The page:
COUDERSPORT — The Potter County Commissioners hosted a public meeting Thursday to provide citizens update on the JKLM Energy spill in Reese Township, Sweden Township in September.

Representatives of the Pennsylvania Department of Environmental Protection and JKLM Energy provided the latest information about the contamination and the responses by the agency and company, as well as addressing remaining public concerns.

County Commissioner Doug Morley noted this meeting was meant to provide "a sense of what is going on." Alluding to the Potter County commissioners' credibility at the state level, he added, "We want to stay ahead of the situation and not chase it down the road."

Morley also pointed to the key role fellow commissioner Paul Heimel has played in this case and others as an advocate for rural Pennsylvania.

Jennifer Means of DEP presented a brief background of events that began on Sept. 14 when JKLM Energy was drilling into bore hole on a well pad for an unconventional well. Between Sept. 15-17, the company  used prohibited chemicals to retrieve a broken drill bit from a depth of about 570 feet of an uncased borehole.

During the question and answer section of the agenda, a JKLM official refused to reveal any action the company took against the personnel responsible for using the chemicals, calling it "a private matter."

On Sept. 18 came the first report of "soapy" water from home systems.

DEP filed a notice of violation to JKLM for using chemicals too close to groundwater resources. As reported in the Shale Gas Roundup newsletter, a quarterly publication of the Natural Gas Resource Center, "Two public water suppliers who draw from sources downgradient from the spill site off North Hollow Road — Coudersport Borough and Charles Cole Memorial Hospital — have switched to alternative sources as a safety precaution."

Heimel and Coudersport Borough Manager Beverly Morris said that the borough's east well, which has been in use for many years, has been shut down as a precaution. "The borough is anxious to get it back on line,” Heimel said. "The good news is there is no contamination."

Prior to restarting the public water supply wells, a 72-hour purge is required, followed by sampling.

On Sept. 23, JKLM met with the public water suppliers, and Potter County officials, including the emergency management agency director.

The plugging of 1182HU gas well was completed on Nov. 18.

During October and November four monitor wells have been installed on the well pad and samples taken.

"Throughout this process, there has been no adversarial relationship with JKLM," Means said.

Prior to the meeting, Mary Anne Heston, a concerned citizen, circulated a petition to have JKLM  identify all chemicals injected into the local aquifer.

Two professional geologists overseeing the investigation said the focus of the probe is "what was released and where did it go?"

JKLM has said a surfactant — a soap-like substance of which isopropanol is a major component — and rock oil, a lubricant for air hammers, were released

Water samples have been taken from home wells, surface water and public water supply wells. Phase one of the investigation is not yet final.

DEP has had water samples analyzed for indications of soap, 65 volatile and 68 semi-volatile organic compounds and 23 metals. “It was better to test water samples for a wider range of compounds so as not to miss anything," one official said.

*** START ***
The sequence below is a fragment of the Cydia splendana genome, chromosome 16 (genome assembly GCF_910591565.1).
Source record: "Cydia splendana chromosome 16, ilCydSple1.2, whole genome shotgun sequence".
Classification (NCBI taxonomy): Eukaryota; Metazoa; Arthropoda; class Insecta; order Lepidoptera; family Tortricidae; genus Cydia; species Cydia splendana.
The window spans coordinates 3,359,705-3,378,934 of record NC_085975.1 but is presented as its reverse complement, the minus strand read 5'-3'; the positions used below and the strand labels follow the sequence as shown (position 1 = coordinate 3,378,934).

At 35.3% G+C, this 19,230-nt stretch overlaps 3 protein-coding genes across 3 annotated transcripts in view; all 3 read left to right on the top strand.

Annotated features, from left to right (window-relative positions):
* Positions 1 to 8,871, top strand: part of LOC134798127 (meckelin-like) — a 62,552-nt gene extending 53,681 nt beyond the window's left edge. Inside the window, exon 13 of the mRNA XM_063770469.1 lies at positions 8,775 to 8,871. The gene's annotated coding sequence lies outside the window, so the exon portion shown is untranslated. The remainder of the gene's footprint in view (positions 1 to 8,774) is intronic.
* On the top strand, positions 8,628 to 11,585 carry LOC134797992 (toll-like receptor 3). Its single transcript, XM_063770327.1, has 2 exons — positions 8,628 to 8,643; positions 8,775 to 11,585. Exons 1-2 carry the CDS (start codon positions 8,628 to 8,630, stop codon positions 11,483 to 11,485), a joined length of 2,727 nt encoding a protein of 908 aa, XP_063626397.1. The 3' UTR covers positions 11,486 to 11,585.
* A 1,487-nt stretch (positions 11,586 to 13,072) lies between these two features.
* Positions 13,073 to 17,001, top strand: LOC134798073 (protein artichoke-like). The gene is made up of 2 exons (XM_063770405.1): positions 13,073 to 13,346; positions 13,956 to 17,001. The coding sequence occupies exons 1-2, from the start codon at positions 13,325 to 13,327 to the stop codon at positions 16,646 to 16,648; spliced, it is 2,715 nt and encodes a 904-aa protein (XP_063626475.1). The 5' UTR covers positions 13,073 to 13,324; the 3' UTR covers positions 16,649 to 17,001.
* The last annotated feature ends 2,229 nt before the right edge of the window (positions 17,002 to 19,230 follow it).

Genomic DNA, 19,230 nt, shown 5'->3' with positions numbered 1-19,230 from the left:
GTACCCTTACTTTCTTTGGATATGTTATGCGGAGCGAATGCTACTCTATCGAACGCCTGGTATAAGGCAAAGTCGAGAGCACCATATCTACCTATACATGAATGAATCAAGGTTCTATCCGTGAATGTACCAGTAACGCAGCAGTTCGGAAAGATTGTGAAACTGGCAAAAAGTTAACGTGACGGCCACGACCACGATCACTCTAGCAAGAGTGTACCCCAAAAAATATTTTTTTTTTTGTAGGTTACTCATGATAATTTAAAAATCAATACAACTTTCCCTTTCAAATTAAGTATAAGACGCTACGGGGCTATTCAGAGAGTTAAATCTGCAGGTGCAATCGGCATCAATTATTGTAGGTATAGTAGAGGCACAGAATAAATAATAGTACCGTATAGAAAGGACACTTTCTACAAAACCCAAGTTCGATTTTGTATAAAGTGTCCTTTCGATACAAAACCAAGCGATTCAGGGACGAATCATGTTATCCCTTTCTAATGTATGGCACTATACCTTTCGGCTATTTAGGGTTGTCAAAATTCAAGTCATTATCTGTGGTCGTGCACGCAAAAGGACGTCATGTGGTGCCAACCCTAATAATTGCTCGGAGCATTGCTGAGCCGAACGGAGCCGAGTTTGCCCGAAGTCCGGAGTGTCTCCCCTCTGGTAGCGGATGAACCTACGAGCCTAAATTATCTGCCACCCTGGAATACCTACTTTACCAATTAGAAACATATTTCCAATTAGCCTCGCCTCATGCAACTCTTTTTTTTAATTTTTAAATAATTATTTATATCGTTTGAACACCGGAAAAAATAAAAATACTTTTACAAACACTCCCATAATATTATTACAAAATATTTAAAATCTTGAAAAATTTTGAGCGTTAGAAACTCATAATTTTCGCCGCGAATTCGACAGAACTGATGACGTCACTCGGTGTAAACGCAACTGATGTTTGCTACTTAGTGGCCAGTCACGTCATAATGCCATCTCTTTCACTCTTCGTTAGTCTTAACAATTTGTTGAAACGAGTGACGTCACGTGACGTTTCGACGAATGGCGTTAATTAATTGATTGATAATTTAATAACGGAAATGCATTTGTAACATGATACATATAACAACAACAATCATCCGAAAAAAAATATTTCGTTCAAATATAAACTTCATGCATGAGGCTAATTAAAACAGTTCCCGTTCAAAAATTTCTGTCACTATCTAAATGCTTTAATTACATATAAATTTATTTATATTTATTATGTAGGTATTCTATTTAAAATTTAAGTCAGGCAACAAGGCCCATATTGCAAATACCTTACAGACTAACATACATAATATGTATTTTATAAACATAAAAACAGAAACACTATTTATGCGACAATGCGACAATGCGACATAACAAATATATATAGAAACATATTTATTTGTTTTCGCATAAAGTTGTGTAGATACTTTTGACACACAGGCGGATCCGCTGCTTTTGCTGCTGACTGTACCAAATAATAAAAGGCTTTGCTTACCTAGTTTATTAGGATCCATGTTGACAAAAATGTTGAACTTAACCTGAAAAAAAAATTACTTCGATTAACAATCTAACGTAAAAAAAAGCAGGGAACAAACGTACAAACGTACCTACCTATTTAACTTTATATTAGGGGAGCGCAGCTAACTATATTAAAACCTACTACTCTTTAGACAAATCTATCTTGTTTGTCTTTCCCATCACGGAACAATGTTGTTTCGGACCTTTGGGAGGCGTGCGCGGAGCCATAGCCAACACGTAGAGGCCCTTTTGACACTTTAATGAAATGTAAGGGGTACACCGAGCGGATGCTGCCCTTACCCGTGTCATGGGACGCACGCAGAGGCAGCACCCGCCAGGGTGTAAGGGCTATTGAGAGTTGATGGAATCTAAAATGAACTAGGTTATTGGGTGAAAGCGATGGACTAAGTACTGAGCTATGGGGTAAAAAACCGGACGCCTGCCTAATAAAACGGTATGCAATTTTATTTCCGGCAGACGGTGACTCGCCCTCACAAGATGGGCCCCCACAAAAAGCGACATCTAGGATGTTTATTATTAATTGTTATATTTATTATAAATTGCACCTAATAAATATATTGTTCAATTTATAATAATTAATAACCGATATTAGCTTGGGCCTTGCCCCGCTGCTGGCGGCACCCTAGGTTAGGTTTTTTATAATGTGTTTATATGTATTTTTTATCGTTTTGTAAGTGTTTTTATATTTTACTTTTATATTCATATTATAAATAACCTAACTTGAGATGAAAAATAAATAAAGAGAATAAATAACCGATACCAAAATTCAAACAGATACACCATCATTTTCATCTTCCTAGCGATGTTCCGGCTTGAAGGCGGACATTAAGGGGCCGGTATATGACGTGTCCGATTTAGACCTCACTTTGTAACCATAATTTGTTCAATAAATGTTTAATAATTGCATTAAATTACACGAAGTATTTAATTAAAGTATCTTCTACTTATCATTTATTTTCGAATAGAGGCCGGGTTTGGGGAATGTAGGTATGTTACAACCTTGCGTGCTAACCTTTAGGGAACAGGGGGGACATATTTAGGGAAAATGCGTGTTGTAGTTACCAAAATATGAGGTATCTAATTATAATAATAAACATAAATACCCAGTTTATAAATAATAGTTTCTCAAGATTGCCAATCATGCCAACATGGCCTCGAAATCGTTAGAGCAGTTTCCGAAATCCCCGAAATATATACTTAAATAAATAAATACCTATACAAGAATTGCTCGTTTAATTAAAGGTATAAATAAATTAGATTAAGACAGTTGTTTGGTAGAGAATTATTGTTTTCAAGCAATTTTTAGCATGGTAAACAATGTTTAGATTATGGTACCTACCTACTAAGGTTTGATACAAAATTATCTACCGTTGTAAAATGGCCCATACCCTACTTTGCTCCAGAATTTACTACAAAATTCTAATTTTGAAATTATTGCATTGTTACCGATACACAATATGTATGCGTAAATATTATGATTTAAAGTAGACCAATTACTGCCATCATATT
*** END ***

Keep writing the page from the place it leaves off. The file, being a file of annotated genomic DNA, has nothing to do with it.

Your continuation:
Since the investigation opened, DEP has received 14 complaints from homeowners about water contaminants. Six showed a positive impact, one showed no impact and seven are currently being evaluated.

On Oct. 31, JKLM notified DEP of its intent to plug the well. That occurred on Nov. 17.

According to Scott Blauvelt, director of regulatory affairs for JKLM, shortly after residents downstream noticed water problems, the company contacted DEP to launch an investigation.

Three days, later, on Sept. 24, JKLM began providing potable water to the affected residences.

Representatives from Penn E&R, a full-service environmental engineering and energy consulting company, with extensive experience in environmental compliance, much of it in this region, spoke about their role in responding to and monitoring wells, data collection and hydrological investigations.

One company official said, "We have to be sure our data collection is usable and sent to JKLM so the company can make weekly status reports to DEP."

In three months, Penn E&R has collected 600 water samples from 120 sites. These samples are then sent to three accredited laboratories for analysis for components.

An analysis showed the surfactant was alcohol-based and the other was mineral-based.

Of the four monitoring wells on the pad, no detrimental effects on the aquifer have been noticed, it was reported. In general, water in this area contains concentrations of materials not associated with natural gas drilling.

JKLM plans to install treatment systems on water systems, with the first one slated for January 2016.

When the public had the opportunity to ask questions, on person inquired whether the fine imposed on JKLM would be distributed locally for environmental stewardship. Marcus Kohl of DEP's Williamsport office, replied, "We don't know yet. It depends on the penalty.”

Responding to another question, a JKLM official noted the company has one pipeline under construction in Potter County, with several others in the permitting process.

Another person suggested monitoring wells be drilled before exploratory drilling begins.

"We've talked about this at DEP, but no decision has been made," said Kohl.   

One person questioned the use of a corrosion inhibitor used in hydrological fracking, asking what is the rest of the fluid?

The meeting was advertised to last two hours, and Morley adhered to that time limit. For people whose questions were not answered, they can use the county's website.

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